Since no IgGs reference intervals were available from healthy infants born in the same geographic/socioeconomic setting of our study, we contextualized our results reporting IgG maturation trend from recent studies on healthy infants from other countries/regions. IgGs reference intervals from other studies were merely used to depict physiological age-specific changes in Igs levels, and no statistical analyses were performed.

Statistical analysis

The SPSS software version 25 (IBM Corp, 2017, Armonk, NY, USA) was used for statistical analyses. Results are presented as medians with interquartile range (IQR) and percentages. Longitudinal differences were determined using the Wilcoxon Signed Rank Test and Spearman’s correlation coefficient was used for the correlation analysis between quantitative variables. Differences were considered statistically significant when p < 0.05.


Population characteristics

All infants were delivered vaginally. Their mothers’ characteristics are reported in Table 1. The median age was 28 years, and the median ART duration during pregnancy was 10 weeks. During the study, good adherence to the drug strategy was observed in women, and 6 months postpartum rate of viral suppression (< 400 HIV-RNA copies/ml) was over 90%.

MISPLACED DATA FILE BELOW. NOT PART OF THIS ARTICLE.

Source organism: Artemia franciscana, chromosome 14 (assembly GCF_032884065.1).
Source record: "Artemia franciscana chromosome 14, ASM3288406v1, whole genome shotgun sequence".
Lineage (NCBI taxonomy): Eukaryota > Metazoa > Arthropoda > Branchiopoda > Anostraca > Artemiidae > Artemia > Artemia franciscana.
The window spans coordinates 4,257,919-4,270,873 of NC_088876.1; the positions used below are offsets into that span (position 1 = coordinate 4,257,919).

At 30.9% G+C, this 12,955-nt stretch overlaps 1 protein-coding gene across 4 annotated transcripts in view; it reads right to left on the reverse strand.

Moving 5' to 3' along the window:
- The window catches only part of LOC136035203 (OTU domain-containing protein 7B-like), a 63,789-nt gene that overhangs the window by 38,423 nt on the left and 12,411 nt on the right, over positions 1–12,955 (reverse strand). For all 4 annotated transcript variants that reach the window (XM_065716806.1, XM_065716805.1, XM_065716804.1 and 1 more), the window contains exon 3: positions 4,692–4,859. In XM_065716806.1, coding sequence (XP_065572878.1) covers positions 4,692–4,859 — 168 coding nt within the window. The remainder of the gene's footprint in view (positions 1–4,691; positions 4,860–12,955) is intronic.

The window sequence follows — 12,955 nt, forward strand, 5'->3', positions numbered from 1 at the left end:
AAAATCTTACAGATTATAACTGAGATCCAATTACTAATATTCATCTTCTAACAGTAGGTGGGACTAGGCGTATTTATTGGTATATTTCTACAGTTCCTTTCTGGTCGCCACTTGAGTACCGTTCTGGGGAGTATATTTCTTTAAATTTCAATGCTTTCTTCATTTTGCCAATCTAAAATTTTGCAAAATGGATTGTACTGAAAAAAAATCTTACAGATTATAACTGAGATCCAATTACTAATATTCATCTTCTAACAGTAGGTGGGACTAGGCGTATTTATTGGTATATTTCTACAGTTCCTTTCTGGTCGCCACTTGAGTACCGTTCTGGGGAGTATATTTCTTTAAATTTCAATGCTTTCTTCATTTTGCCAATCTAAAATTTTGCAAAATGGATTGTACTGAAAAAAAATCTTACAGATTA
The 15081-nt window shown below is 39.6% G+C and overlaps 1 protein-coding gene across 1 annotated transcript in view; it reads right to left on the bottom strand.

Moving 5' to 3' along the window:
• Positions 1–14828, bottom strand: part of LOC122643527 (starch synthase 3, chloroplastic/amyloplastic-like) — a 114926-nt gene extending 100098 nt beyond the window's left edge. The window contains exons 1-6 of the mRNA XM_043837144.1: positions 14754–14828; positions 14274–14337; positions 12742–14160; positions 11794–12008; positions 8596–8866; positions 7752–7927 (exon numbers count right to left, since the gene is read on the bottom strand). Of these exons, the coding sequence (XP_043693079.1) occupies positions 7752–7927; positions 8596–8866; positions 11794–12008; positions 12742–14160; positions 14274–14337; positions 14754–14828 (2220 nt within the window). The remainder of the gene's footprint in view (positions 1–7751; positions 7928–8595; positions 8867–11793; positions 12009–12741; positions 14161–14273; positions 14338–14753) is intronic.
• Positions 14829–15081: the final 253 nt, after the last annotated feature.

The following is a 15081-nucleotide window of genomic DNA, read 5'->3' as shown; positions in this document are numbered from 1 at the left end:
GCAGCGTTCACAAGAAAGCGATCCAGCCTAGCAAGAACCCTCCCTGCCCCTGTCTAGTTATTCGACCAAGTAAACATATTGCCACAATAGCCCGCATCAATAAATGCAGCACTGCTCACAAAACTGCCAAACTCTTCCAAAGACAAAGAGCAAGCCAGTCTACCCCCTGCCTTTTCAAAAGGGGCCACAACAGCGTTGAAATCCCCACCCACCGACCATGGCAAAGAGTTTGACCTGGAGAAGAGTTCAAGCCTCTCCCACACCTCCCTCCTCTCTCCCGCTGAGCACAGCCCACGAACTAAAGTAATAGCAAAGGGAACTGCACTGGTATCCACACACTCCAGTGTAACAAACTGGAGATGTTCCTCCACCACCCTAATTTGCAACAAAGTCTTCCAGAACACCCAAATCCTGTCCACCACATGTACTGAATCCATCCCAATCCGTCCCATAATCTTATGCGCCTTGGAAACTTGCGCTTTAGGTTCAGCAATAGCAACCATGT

Table 1 Maternal and infant characteristics. Values are expressed as medians with interquartile range or percentage

Infants were exclusively breastfed for 6 months when all mothers received ART. IgG and IgG isotype levels were determined in 1, 6 and 24-month old infants. The results are reported in Fig. 1 and Table 2.

Fig. 1

Longitudinal changes of total IgG, subclasses and IgA and IgM. Red lines ad dots indicate IgG levels of our cohort of HEU Malawian infants. Dotted lines indicate reference values from recent studies on healthy infants of Turkish (grey) [19], Canadian (yellow) [24], Thai (blue) [25] Chinese (green) [26], and Indian (purple) [27] origins

Table 2 Characteristics of 30 HIV-exposed uninfected infants at the time points of the study. Values are expressed in median and interquartile range

Immunoglobulins maturation in infants

At 1 month the median IgG total level was 8.48 g/l (IQR:7.57–9.15) and the IgG1 isotype level (7.27 g/l, IQR:6.65–8.18) accounted for almost 90% of the total IgG. IgG2 levels (median: 0.52 g/l, 6.6% of total IgG) were below 1.0 g/l in all but one infant. The levels of total IgG were inversely correlated to the maternal CD4+ cell count (r = − 0.420, p = 0.023); this was true also for the cytophilic isotypes (IgG1: r = − 0.429, p = 0.020; IgG3: r = − 0.447, p = 0.015) (Fig. 2). No association with maternal viroimmunological parameters was detected for IgG2 or IgG4. At the following time points (months 6 and 24) no significant association between maternal CD4 cell count and the HEU infants IgGs levels were detected. Neither the duration of maternal ART in pregnancy nor the infant’s birth weight was associated with the IgGs maturation process during the study (data not shown).